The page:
Three brief book reviews

Charles Dickens and Early Victorian England, by R. J. Cruikshank. Chanticleer Press, $1.50.
Summing up the Victorian age, Mr. Cruikshank writes: “Its intellectual curiosity, its moral obliquities, its economic anarchy, its political wisdom, its culture, its cruelty, its sensitiveness — all these were of a piece.”They arc discerningly pieced together in Mr. Cruikshank’s crowded volume. The author, editor of the London News Chronicle, is thoroughly steeped both in Dickens and in Dickens’s England, and he writes about both with considerable verve, a distinctive style, and a critical eye. His handsomely illustrated book is a delightful piece of informal history.
A Wreath and a Curse, by Donald Wetzel.Crown, $2.50.

Mr. Wetzel’s first novel, an allegory of man’s apathy and stupidity in the face of certain disaster, centers on the efforts of a ten-year-old, Willie, to persuade his family to take action against the steady crumbling of the riverbank beside which their house stands, before the arrival of the autumn floods. Dad dodges his responsibility with a letter to the legislature. Mother, immersed in the household routine, cheerfully leaves the responsibility to God. Their married daughter, obsessed with her own beauty and shoddy emotions, doesn’t know the meaning of responsibility. And her husband, an engineer, can’t think beyond the gadgets in his workshop. The family’s drift toward catastrophe and the small boy’s pathetic struggle to build a wall against the river are narrated by Willie’s crippled elder brother, an impotent and hitter spectator.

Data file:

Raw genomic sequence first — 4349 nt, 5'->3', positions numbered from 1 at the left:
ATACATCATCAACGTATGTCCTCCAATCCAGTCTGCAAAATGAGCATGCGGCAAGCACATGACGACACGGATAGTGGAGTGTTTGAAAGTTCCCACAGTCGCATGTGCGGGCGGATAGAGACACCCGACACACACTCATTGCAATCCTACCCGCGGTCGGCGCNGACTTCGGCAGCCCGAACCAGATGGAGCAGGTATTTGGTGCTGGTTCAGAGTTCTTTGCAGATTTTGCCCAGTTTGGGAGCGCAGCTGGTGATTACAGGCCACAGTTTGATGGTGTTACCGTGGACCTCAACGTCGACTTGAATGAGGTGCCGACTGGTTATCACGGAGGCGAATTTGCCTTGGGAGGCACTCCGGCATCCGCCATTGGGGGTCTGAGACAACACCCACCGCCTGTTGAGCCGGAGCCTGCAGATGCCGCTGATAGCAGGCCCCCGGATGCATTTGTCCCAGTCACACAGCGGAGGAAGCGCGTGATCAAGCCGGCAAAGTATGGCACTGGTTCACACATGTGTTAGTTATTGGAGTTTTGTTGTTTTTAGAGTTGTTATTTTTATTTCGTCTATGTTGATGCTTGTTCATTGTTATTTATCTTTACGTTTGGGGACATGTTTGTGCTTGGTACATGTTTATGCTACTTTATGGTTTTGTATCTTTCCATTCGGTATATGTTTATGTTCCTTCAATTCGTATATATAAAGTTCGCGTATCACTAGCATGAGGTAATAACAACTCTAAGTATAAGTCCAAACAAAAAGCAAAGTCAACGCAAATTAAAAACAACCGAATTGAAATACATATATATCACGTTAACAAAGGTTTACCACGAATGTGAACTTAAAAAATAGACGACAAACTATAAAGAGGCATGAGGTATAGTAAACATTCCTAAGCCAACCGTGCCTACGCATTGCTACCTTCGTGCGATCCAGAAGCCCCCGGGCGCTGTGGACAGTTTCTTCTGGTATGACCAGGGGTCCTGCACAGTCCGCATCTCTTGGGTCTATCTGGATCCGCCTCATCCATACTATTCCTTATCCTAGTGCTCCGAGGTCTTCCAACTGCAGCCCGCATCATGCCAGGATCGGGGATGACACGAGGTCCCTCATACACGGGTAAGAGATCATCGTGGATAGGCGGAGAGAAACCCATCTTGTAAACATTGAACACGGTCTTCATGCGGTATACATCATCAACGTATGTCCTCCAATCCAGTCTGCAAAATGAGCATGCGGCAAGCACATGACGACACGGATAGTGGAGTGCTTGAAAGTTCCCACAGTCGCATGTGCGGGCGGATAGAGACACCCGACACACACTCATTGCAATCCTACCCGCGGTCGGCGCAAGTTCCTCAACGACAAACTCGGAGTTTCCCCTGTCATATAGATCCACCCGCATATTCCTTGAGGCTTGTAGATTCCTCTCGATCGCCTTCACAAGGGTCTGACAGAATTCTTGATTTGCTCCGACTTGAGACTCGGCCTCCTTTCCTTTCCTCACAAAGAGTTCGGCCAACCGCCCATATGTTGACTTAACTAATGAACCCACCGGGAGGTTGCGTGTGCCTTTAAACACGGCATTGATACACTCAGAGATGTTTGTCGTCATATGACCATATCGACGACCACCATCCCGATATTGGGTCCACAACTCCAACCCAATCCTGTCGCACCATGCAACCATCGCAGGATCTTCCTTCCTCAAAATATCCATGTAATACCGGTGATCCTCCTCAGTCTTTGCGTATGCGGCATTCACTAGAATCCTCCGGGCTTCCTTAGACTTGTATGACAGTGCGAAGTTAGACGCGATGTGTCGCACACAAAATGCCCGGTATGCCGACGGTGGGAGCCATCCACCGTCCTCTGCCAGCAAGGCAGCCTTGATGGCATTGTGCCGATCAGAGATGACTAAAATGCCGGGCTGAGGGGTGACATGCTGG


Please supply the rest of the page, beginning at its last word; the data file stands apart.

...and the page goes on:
Mr. Wetzel’s tale is skillfully charged throughout with the tension of impending doom.

The Nine Lives of Europe,

by Leo Lania. Funk & Wagnalls, $3.50.

Mr. Lania’s book is “a combination of a report on the present economic and political conditions of Europe and an analysis of its spiritual and intellectual development since the end of the war.” The chief new information it has to offer is the notes on post-war European writing. As a commentator, Mr. Lania scores his freshest points, rather surprisingly, in the pages on Britain; he is weakest when pontificating on how to win the cold war (his reasoning implies that the Russians would abide by agreements).

Mr. Lania, who is starry-eyed in comparison with today’s chastened liberals, sees in democratic socialism the “new living faith" that will cure Europe’s spiritual malaise.

The Nine Lives of Europe is moderately interesting in places, but poorly put together throughout.